About

IMG_1942_lowKirk recently joined the English Faculty at the University of Bristol as a Lecturer in World Literatures in 2017. Before this he was a Postdoctoral Research Fellow at the University of the Witwatersrand’s Institute for Social and Economic Research in Johannesburg, South Africa. Kirk holds a Ph.D. in Comparative Literature from the University of California, Los Angeles. His research argues for new approaches to thinking about race in relation to both climate change and to the environment in African literature and film. Looking at visions of ecological dystopia in African science fiction and Afrofuturism, his work thinks about how imagining environmental collapse and apocalypse relate to new forms of narrative. Other interests include the history of segregation in both the U.S. and South Africa, and ecological thinking from across the Global South.

His work is interested in questions of the early formation of African literature in the twentieth century, as well as the long history of ecological thinking and environmental writing from Africa. He is currently finishing a book project that looks at representations of race, climate crisis and environmental apocalypse in African literature and film.

Kirk is involved in a a collaborative project, ‘Anthropocene Storytelling’, with poet and teaching performer, Tjawangwa Dema. The project thinks about how environmental damage, climate change, and planetary precarity relate to how we tell stories of ourselves as a human species.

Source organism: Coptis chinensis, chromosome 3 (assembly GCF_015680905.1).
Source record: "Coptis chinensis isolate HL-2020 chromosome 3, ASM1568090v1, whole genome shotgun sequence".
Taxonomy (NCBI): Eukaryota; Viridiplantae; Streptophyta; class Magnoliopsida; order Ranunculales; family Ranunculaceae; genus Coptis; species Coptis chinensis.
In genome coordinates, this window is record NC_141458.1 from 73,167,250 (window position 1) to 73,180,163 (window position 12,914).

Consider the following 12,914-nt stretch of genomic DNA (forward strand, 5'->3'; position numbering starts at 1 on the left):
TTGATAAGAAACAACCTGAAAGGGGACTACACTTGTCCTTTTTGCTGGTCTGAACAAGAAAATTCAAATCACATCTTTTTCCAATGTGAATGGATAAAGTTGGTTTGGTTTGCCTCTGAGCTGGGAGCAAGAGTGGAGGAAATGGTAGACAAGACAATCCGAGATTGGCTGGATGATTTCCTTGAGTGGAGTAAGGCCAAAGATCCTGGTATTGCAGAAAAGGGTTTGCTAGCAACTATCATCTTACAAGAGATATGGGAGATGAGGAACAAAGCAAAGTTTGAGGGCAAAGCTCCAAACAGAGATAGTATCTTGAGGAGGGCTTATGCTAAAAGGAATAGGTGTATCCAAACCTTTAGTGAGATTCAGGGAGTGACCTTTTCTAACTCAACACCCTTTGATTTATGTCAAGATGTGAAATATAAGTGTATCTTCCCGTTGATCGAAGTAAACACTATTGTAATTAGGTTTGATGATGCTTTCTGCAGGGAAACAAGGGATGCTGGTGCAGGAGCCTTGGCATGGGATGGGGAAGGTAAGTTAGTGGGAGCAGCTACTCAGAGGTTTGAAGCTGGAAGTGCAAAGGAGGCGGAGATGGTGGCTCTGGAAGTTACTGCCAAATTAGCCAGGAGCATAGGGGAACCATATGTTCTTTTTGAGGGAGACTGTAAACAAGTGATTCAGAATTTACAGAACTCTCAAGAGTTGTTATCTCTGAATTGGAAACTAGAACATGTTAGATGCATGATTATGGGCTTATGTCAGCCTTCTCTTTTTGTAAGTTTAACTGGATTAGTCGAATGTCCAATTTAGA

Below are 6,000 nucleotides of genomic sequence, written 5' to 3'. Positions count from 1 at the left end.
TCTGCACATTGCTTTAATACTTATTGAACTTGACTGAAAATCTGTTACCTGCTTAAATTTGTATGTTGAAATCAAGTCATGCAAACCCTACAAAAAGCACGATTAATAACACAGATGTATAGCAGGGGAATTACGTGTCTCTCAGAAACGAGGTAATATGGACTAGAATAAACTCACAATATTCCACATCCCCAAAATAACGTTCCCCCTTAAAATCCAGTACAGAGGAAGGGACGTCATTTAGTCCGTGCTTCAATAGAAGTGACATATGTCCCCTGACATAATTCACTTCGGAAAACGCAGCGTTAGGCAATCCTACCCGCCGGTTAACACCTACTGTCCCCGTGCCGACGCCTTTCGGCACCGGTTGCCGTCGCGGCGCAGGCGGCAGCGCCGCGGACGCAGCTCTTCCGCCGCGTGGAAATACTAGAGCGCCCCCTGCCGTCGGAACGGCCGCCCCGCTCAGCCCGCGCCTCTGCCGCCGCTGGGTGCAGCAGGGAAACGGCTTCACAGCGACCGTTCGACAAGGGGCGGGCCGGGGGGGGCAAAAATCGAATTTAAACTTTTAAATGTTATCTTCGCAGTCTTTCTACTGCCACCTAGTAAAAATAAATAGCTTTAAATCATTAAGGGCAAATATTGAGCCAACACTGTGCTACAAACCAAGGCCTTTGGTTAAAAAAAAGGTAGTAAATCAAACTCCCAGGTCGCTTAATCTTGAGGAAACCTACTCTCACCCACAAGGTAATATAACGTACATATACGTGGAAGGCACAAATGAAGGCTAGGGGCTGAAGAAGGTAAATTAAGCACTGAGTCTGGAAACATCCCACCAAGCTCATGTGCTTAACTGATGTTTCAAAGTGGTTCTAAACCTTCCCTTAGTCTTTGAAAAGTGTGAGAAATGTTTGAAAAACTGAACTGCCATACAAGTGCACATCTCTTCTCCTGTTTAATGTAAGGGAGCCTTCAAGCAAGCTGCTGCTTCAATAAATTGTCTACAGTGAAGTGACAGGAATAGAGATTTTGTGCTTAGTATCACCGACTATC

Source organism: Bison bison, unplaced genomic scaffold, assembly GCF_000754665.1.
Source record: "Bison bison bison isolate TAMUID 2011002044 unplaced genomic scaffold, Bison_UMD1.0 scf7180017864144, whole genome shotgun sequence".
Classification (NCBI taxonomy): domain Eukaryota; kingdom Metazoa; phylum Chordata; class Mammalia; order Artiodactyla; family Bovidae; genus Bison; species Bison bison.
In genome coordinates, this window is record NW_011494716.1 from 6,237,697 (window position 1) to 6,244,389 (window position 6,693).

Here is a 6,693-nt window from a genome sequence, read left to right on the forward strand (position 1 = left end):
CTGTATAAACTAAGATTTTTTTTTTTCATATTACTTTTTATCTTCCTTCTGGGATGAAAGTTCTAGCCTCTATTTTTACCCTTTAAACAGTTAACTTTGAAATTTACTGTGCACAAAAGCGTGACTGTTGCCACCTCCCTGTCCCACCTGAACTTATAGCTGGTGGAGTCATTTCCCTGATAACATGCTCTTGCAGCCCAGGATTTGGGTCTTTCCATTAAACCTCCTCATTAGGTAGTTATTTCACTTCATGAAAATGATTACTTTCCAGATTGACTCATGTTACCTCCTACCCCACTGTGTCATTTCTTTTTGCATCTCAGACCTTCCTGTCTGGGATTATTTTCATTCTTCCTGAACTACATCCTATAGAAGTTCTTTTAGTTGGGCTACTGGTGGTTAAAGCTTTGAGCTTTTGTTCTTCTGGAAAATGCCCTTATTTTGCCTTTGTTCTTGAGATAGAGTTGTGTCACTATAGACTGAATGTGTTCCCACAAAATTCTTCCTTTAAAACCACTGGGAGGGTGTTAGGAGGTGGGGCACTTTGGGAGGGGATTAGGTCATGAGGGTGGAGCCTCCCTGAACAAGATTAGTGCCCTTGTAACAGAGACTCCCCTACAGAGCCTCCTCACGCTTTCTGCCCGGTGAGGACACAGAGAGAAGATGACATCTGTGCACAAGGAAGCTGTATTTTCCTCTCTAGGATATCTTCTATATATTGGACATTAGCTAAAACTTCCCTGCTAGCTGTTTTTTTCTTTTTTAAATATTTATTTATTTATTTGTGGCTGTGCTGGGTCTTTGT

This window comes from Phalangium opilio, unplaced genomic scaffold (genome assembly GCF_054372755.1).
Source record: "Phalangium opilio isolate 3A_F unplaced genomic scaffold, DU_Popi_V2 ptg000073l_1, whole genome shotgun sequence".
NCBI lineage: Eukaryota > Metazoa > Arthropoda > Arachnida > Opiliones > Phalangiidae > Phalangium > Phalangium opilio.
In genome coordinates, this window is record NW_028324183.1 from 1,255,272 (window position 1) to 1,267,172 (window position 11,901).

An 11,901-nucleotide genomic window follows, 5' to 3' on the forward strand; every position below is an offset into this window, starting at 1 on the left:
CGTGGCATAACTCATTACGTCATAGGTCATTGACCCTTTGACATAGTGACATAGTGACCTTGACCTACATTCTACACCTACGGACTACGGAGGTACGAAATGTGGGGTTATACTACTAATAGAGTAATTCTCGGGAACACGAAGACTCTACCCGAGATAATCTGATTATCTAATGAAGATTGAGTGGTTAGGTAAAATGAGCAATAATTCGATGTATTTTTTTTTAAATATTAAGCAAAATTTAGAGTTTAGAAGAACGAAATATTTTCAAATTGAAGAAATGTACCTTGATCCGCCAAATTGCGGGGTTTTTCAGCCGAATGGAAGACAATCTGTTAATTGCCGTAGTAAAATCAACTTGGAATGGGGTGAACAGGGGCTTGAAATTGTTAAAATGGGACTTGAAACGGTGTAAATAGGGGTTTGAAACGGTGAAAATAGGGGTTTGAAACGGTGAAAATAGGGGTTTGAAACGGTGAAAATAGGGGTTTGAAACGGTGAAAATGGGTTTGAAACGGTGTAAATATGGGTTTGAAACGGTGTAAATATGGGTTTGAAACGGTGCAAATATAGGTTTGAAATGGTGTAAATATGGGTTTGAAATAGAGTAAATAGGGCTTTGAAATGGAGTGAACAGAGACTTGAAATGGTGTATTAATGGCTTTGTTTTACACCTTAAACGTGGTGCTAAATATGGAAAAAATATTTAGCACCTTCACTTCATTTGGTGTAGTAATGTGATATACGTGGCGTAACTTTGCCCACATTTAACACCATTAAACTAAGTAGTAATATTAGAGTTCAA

He is also currently developing an interdisciplinary urban studies course for undergraduates at the University of Bristol under the remit of the ‘Bristol Futures’ project. ‘City Futures: Citizenship, Migration, and Planetary Change’ asks students to engage with the city of Bristol, taking field notes, and developing visual ethnographies of specifics sites across the city.

Kirk received his Ph.D. in the Department of Comparative Literature from the University of California Los Angeles, with concentrations in African and Caribbean Literatures.

As a former editor of UFAHAMU: A Journal of African Studies , in 2013-2014 he oversaw the digitisation of the journal’s archive, covering some 42 years of African Studies scholarship.

Kirk has lived, taught, and researched in the U.S., France, South Africa and Botswana. Currently, he resides and works in Bristol, U.K.